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Posts tagged ‘Photos’

Monochrome Madness Week 21

As someone pointed out the other day we have been doing this for almost six months, maybe when we get to week 26 we should think of something special.  So if you have any ideas let me know. It is time for another week of Monochrome Madness, I hope you enjoy all the entries this week. banyule-flats-fog-morning-monochrome

For those of you who follow my blog, especially my Weekend Wanderings posts will know that I have been upset with the weather here, but I am so happy that I finally got a change to photograph some foggy scenes.  We have had a few mornings of fog, but I haven’t been able to get out, but this is about the 5th or 6th morning, so we haven’t had many.  I went all over the place, well to a few places that I thought would be good for fog.  This is one I took of Banyule Flats.  I really like the isolated, or desolate look (thanks for the word Jackie).  I thought this would be a great entry for today. For the link today I am sending you to my other blog where I did a post on the weekend, and I have put all the photos that I have done for MM, it was nice seeing them altogether, all 21 of them.

dave8-web-laura-macky

Laura Macky has done something completely different and sent a portrait.  If you want to find out more information on the portrait then please visit her blog post Birthday Boy in B&W – Monochrome Madness.

Don’t forget all the instructions on how to enter your own images are at the bottom of the post.  If you have entered an image then please remember to check your image in the gallery, scroll down and see if anyone has left you any comments.  

Now, if you wish to participate and submit an image here is how you do it:-

  • You must email me the image you want to include and if you have a blog or website, or somewhere else, please include the link. My email address is leanne@leannecole.com.au
  • The image size should be as small as it can be, so the largest side should be 1000 pixels or less.
  • Please insert either your name or your blogs name in the file name.
  • Remember I am on Australian time, so with GMT I am +11 hours at the moment, I publish my post on Wednesday morning.
  • If you need more help with sending images, and get confused about time zones, etc, well, there is a great website called The World Clock, if you go to that and look at Melbourne time, if it’s before 6pm on Tuesday evening, then you can still send me images.  If it’s after that time, you can send me an image, but it will be set aside for the following week.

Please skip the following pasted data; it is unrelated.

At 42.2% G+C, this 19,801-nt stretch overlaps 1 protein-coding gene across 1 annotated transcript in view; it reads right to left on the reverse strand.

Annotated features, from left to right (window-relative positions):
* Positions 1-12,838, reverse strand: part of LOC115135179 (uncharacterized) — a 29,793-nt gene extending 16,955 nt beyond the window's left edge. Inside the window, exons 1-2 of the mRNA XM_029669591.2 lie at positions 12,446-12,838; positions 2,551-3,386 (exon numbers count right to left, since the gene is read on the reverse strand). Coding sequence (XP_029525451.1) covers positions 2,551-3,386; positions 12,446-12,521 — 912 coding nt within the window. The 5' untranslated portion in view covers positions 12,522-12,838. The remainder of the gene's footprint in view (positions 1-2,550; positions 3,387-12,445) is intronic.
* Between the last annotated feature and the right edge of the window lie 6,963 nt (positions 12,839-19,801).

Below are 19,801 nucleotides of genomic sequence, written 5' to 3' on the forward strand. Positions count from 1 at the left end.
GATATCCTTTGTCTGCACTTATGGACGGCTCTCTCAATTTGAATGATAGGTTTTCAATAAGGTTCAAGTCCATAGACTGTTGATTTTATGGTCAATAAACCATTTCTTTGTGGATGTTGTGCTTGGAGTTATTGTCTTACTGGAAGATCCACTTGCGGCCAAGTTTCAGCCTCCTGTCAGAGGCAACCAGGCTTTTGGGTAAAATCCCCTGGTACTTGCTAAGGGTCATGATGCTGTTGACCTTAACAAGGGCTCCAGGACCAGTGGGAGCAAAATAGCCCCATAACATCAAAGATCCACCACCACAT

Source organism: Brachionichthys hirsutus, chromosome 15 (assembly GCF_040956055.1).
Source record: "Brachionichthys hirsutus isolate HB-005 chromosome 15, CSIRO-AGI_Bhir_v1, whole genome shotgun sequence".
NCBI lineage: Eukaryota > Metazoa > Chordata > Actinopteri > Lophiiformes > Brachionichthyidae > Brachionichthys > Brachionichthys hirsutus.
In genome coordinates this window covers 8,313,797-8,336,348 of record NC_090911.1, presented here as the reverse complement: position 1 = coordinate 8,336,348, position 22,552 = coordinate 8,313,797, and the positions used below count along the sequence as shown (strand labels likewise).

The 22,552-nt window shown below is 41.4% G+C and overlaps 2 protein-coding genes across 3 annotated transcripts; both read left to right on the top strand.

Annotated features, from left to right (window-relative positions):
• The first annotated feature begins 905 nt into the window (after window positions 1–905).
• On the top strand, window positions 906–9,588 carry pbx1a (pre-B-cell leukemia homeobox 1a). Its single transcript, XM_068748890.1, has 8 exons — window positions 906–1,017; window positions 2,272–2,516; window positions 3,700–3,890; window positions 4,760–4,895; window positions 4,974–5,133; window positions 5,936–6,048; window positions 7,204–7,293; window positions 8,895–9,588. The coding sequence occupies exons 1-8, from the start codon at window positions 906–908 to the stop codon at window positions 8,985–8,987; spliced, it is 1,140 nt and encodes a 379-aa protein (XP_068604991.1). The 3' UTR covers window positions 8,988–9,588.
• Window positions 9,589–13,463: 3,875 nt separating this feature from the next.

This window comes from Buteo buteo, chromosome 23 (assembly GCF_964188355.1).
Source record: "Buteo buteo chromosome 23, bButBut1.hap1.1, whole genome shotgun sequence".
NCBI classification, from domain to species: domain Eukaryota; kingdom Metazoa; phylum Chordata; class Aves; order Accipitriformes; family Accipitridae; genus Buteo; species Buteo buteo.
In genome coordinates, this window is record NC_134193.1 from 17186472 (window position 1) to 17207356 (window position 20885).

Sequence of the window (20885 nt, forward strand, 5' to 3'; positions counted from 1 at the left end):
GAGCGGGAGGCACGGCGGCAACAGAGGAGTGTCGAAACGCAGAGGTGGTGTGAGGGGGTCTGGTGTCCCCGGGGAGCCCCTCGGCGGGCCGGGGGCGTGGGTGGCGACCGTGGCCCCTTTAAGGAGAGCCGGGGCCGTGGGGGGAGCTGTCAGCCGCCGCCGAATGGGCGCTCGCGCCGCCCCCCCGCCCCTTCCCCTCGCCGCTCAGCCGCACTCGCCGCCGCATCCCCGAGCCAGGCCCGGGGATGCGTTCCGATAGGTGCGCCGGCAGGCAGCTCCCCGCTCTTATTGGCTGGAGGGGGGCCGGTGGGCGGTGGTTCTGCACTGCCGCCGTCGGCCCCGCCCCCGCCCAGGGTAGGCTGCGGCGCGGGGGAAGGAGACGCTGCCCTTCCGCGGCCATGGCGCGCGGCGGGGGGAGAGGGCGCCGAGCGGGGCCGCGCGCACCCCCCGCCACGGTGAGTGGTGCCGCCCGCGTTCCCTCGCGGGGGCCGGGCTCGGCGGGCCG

• Remember to include a link to your blog or website.
  • Please remember to resize your images, it is fairly simply, you just need to go into any editing software and usually under Image you will find, resize, scale, or image size, something like that and you can resize your image there. Change the dimensions to pixels and make the longest side 1000 pixels or smaller, hit return, and for most types of software that should change the other side automatically as well. Just remember to save it with a different name so you know it is the smaller version.  If you have any problems, please contact me, I don’t mind helping out.

Please note you don’t have to be a WordPress blogger to be in this challenge, you can have a link to a Facebook page, a Flickr page, anywhere really, or no link.  We just want to encourage people to do monochrome images, just for the madness of it. Just to let you know also, that as soon as the challenge is published, all emails and images you have sent me are deleted from my computer.  I respect your copyright and would never keep any of the images.

Monochrome Madness Week 20

This last week has flown and the entries have been coming in at a consistent speed for MM20.  Hard to believe this has been going for 20 weeks already.  It also seems to be contagious, the madness that is, with me receiving lots of submissions this week from lots of new people.  It is great to see more and more people wanting to participate in the challenge each week.  Welcome to all the new people, I hope you give them a warm welcome.

salt-lake-sticks-monochrome-mm

This is an image that I took up at the pink lakes.  I went through quite a few images before I finally settled on this one.  You know how it is, you can think one image will be good and then you process it but it just doesn’t turn out the way you hoped it would.  This one I did some different things to and I liked how it turned out.  There is a hint of colour, but I hope that you can’t really tell, except that I told you about it.

bay-bridge-web-monochrome